dagger of westernesse

With Merry covering attack, Sam is the designated defender, as well as a primary quester. His in-built readying effect allows him to fill both roles, as long as the threat of the deck remains lower than enemy engagement costs. If things start to spiral out of control or enemy engagement costs tend to be lower in a particular quest, then I will aim to get the first copy of Fast Hitch onto Sam, which allows him to quest and defend without fail. While Sam will often have 2 defense, as enemies with higher engagement costs get to grips, this isn’t enough to make him a reliable and consistent defender. Instead, I use two tricks to boost him up to ridiculous levels. First, Hobbit Cloak is a simple 1-cost attachment that increases Sam’s defense up to 4 when defending against an enemy with a higher engagement cost. The second option is Gondorian Shield combined with Steward of Gondor. With the Shield in place, Sam is bumped up to 3 (assuming his in-built bonus is activated once). However, the Steward is attached to raise this even higher, up to 5 with the bonus, or a natural 4 without any help from enemy engagement costs. I appreciate this second option, not only because it provides extra resources for the deck, but because it maintains Sam as an extremely solid defender even as the deck’s threat increases throughout the course of a game. Of course, when both the Shield and Hobbit Cloak are working, Sam can often defend at a strength of 6. All in all, Sam can defend comfortably against most enemies in the game, with the 3 copies of Warden of Healing cleaning up any mess caused by shadow effects (particularly important with the lack of shadow cancellation in this deck). If all else fails, Dori is an invaluable emergency backup in the event that a hero would be otherwise destroyed, and Landroval can serve this purpose as well.

Lore Pippin serves primarily as a quester, with his card draw and boost to enemy engagement costs both being extremely useful abilities. With so many cards in hand and plenty of resources through Steward of Gondor, Errand-rider is essential as always in a tri-sphere deck to distribute the wealth to where it is needed most.

How It Was Constructed: This is a modified version of the Hobbit deck I used in my Campaign Mode playthrough. The main difference here is the shedding of several cards that were really included for thematic reasons: Barliman Butterbur and Farmer Maggot being two clear examples. While I love both of these characters and cards, I feel more bound to theme when playing Saga Expansion than regular quests. Here, I have ignored thematic considerations, and made room for the power allies, as well as some of the other utility characters.

Possible Combos:

1) Sneak Attack + Gandalf: The classic combination of all classic combinations makes yet another appearance. Generally, I will use Gandalf for card draw or threat reduction in this deck, although a bit of direct damage is welcome against certain quests and foes.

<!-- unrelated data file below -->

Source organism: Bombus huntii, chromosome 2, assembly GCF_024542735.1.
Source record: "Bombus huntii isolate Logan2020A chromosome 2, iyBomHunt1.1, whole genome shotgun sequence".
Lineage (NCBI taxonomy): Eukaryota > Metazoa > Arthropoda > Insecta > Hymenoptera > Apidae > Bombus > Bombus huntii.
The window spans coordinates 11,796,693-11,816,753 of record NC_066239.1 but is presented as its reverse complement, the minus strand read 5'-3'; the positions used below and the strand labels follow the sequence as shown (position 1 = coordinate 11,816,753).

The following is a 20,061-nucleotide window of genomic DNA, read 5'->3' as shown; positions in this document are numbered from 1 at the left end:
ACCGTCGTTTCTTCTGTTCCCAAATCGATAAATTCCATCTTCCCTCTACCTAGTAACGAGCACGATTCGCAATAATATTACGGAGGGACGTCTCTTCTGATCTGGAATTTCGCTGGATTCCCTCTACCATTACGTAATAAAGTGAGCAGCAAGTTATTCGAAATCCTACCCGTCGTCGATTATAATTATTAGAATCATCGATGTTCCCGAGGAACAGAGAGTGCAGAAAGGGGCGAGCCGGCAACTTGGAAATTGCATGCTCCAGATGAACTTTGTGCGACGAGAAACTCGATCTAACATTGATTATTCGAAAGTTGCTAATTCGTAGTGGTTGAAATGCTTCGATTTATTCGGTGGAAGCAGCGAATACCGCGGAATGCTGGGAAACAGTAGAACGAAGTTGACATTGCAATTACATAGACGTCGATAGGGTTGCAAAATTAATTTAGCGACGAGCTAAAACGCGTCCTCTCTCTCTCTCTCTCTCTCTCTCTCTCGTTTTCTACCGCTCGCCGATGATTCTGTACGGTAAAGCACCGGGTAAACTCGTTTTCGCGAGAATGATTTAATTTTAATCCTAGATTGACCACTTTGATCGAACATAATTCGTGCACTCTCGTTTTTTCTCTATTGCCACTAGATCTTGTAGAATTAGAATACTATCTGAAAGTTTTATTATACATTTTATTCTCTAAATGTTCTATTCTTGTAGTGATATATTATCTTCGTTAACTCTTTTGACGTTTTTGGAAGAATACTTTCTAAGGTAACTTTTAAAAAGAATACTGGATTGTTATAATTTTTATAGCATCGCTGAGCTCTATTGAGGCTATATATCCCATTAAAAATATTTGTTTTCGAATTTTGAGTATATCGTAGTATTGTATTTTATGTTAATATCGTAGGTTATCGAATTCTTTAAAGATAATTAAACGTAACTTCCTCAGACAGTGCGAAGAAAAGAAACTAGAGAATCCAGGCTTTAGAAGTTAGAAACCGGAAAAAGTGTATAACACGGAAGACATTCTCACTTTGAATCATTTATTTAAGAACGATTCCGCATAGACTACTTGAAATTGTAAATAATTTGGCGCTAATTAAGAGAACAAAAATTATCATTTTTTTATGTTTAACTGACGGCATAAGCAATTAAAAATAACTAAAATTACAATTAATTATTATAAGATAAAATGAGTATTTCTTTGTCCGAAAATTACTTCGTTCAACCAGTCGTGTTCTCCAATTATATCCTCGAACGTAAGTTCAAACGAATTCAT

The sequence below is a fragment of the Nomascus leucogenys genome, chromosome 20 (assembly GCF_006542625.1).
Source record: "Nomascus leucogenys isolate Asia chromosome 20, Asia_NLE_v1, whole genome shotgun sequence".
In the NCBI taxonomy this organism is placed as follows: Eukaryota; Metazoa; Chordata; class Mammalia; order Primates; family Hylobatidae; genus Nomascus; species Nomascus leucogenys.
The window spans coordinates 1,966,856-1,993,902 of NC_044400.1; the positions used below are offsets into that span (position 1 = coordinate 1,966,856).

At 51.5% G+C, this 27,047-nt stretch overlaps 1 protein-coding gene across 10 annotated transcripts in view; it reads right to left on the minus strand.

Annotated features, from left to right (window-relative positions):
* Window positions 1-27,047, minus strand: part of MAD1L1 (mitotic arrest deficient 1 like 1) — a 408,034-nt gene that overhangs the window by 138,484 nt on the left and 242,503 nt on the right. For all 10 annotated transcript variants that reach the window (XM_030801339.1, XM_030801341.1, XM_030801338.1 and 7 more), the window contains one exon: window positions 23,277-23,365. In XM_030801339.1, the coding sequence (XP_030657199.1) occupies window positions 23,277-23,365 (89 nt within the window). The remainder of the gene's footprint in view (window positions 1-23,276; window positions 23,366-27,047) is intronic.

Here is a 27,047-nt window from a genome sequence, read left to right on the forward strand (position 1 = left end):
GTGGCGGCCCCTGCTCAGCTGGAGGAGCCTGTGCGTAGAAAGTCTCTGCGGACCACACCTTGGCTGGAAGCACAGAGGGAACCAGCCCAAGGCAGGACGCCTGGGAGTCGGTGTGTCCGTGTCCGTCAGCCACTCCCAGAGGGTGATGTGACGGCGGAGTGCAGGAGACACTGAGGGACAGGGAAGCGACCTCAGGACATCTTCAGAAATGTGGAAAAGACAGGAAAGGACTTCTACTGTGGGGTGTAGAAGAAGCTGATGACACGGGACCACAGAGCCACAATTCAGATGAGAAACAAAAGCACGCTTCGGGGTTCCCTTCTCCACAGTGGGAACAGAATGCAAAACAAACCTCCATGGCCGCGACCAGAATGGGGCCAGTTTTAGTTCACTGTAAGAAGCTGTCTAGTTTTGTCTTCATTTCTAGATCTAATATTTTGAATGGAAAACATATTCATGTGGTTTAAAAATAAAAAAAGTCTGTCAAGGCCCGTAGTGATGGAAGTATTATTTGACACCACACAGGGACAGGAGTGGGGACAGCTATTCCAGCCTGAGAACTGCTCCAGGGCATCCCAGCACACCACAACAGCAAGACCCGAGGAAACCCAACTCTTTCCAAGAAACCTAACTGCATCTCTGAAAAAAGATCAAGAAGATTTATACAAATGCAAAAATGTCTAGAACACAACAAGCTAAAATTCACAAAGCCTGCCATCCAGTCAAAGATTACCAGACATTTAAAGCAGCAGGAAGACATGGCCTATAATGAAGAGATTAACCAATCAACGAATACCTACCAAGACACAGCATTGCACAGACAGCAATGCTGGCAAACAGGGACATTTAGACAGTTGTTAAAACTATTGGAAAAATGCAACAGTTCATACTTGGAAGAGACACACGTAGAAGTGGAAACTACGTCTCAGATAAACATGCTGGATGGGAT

2) Merry + Dagger of Westernesse + Halfling Determination: This is the central attacking combination of the deck and certainly is what gives this build its sting. With a potential total attack strength of 9 all provided by a single character, the possibility exists of Merry taking out enemies without any assistance, which frees up the other characters for questing. This combination is also a great “hulking” alternative to characters like Gimli or Erebeor Battle Master for facing down those “boss” enemies.

3) Sam + Steward of Gondor + Gondorian Shield + Hobbit Cloak: With these attachments in play, Sam can become a 5 or 6 defense behemoth matching his stature as a character. When you add in Dori, Landroval, and Warden of Healing as assistants, defense can be pretty solidly taken care of in this deck.

4) Sneak Attack + Beorn: Another “oldie but a goodie”, sneaking in Beorn in full-on rage mode for only 1 resource is so uniquely satisfying.

5) Elf-stone + one of the power allies:  In many ways, this is the signature combination of this deck type, and I remain an unapologetic defender of the awesomeness of Elf-stone, because it has so rarely failed me. With this powerful attachment available in solo play, it is relatively easy to dump some of the most powerful characters in the game onto the board. The plus side is that while this combination is important, I have managed to pull off victories even without it being used once, thanks to the plethora of back-up options available in the deck.

Final Thoughts: This deck proves that a big hurt can come in a small package, and I’ve successfully taken these Hobbits against a variety of scenarios, from hacking the Watcher in the Water into calamari to battling back the Dunlendings at the Fords of Isen. The Black Riders definitively proved that a single “big box” expansion can transform a trait overnight into not only a fully viable deck type, but a powerful one. Whether you prefer to play a Hobbit evasion deck or a fightin’ Hobbits deck, there are a few options open to you, and each is quite fun compared to some other traits, which is perhaps the most important consideration. While I”m not sure whether we’ll see more Hobbit support anytime soon, I’m holding out hope for a Farmer Maggot hero in the future…

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29 Comments
  1. Another great deck! I especially like the decision to go with 1 or 2 copies of most of the unique allies. I am really prefering this approach in my recent decks as well. Variety is more interesting that consistency. Besides, with some attachments, these heroes can typically take care of themselves quite well.

    • TalesfromtheCards permalink